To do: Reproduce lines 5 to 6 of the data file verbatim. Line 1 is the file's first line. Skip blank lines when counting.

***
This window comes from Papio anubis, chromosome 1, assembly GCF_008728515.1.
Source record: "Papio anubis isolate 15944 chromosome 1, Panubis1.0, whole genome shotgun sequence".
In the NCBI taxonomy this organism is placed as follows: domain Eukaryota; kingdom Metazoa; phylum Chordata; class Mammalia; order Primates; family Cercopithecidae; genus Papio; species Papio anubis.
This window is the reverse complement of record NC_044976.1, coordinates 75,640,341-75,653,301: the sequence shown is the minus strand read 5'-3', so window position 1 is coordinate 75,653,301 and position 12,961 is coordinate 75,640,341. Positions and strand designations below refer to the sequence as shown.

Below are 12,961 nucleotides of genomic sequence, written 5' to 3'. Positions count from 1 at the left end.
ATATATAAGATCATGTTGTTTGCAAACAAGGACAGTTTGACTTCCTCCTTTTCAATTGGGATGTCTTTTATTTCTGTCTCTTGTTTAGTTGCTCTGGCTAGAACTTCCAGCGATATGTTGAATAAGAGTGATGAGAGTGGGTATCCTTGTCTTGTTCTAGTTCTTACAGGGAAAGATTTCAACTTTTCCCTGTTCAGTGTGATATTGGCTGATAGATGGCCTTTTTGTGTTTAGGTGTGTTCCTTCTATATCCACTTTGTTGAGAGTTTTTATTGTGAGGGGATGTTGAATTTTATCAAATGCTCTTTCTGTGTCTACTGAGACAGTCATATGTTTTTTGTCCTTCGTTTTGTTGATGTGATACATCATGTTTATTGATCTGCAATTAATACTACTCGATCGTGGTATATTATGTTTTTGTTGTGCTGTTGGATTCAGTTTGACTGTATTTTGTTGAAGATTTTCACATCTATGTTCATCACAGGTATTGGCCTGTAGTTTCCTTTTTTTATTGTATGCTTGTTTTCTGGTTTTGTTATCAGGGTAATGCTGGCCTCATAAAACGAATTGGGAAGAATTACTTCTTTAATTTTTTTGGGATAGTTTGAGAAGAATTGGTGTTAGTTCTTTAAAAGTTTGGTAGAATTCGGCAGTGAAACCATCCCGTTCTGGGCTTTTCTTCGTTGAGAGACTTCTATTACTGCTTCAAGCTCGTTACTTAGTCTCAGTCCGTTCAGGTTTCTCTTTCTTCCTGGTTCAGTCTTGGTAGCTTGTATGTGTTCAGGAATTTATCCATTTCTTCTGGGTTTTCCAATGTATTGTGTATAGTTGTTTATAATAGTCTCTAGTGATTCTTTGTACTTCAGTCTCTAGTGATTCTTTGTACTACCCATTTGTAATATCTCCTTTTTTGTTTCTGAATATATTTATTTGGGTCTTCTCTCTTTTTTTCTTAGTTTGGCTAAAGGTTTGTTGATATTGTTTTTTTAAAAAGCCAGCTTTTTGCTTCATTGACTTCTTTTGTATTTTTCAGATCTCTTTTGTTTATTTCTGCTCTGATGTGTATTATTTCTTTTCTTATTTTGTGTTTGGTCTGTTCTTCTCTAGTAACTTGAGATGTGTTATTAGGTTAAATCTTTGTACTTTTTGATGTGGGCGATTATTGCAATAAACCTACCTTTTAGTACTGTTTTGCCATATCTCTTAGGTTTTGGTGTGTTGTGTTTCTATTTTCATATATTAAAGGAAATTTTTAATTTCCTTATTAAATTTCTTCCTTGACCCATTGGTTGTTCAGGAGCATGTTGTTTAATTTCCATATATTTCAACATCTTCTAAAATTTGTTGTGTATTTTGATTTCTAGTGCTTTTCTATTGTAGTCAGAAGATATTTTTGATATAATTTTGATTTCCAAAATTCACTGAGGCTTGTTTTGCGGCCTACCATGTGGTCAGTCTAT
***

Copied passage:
Below are 12,961 nucleotides of genomic sequence, written 5' to 3'. Positions count from 1 at the left end.
ATATATAAGATCATGTTGTTTGCAAACAAGGACAGTTTGACTTCCTCCTTTTCAATTGGGATGTCTTTTATTTCTGTCTCTTGTTTAGTTGCTCTGGCTAGAACTTCCAGCGATATGTTGAATAAGAGTGATGAGAGTGGGTATCCTTGTCTTGTTCTAGTTCTTACAGGGAAAGATTTCAACTTTTCCCTGTTCAGTGTGATATTGGCTGATAGATGGCCTTTTTGTGTTTAGGTGTGTTCCTTCTATATCCACTTTGTTGAGAGTTTTTATTGTGAGGGGATGTTGAATTTTATCAAATGCTCTTTCTGTGTCTACTGAGACAGTCATATGTTTTTTGTCCTTCGTTTTGTTGATGTGATACATCATGTTTATTGATCTGCAATTAATACTACTCGATCGTGGTATATTATGTTTTTGTTGTGCTGTTGGATTCAGTTTGACTGTATTTTGTTGAAGATTTTCACATCTATGTTCATCACAGGTATTGGCCTGTAGTTTCCTTTTTTTATTGTATGCTTGTTTTCTGGTTTTGTTATCAGGGTAATGCTGGCCTCATAAAACGAATTGGGAAGAATTACTTCTTTAATTTTTTTGGGATAGTTTGAGAAGAATTGGTGTTAGTTCTTTAAAAGTTTGGTAGAATTCGGCAGTGAAACCATCCCGTTCTGGGCTTTTCTTCGTTGAGAGACTTCTATTACTGCTTCAAGCTCGTTACTTAGTCTCAGTCCGTTCAGGTTTCTCTTTCTTCCTGGTTCAGTCTTGGTAGCTTGTATGTGTTCAGGAATTTATCCATTTCTTCTGGGTTTTCCAATGTATTGTGTATAGTTGTTTATAATAGTCTCTAGTGATTCTTTGTACTTCAGTCTCTAGTGATTCTTTGTACTACCCATTTGTAATATCTCCTTTTTTGTTTCTGAATATATTTATTTGGGTCTTCTCTCTTTTTTTCTTAGTTTGGCTAAAGGTTTGTTGATATTGTTTTTTTAAAAAGCCAGCTTTTTGCTTCATTGACTTCTTTTGTATTTTTCAGATCTCTTTTGTTTATTTCTGCTCTGATGTGTATTATTTCTTTTCTTATTTTGTGTTTGGTCTGTTCTTCTCTAGTAACTTGAGATGTGTTATTAGGTTAAATCTTTGTACTTTTTGATGTGGGCGATTATTGCAATAAACCTACCTTTTAGTACTGTTTTGCCATATCTCTTAGGTTTTGGTGTGTTGTGTTTCTATTTTCATATATTAAAGGAAATTTTTAATTTCCTTATTAAATTTCTTCCTTGACCCATTGGTTGTTCAGGAGCATGTTGTTTAATTTCCATATATTTCAACATCTTCTAAAATTTGTTGTGTATTTTGATTTCTAGTGCTTTTCTATTGTAGTCAGAAGATATTTTTGATATAATTTTGATTTCCAAAATTCACTGAGGCTTGTTTTGCGGCCTACCATGTGGTCAGTCTAT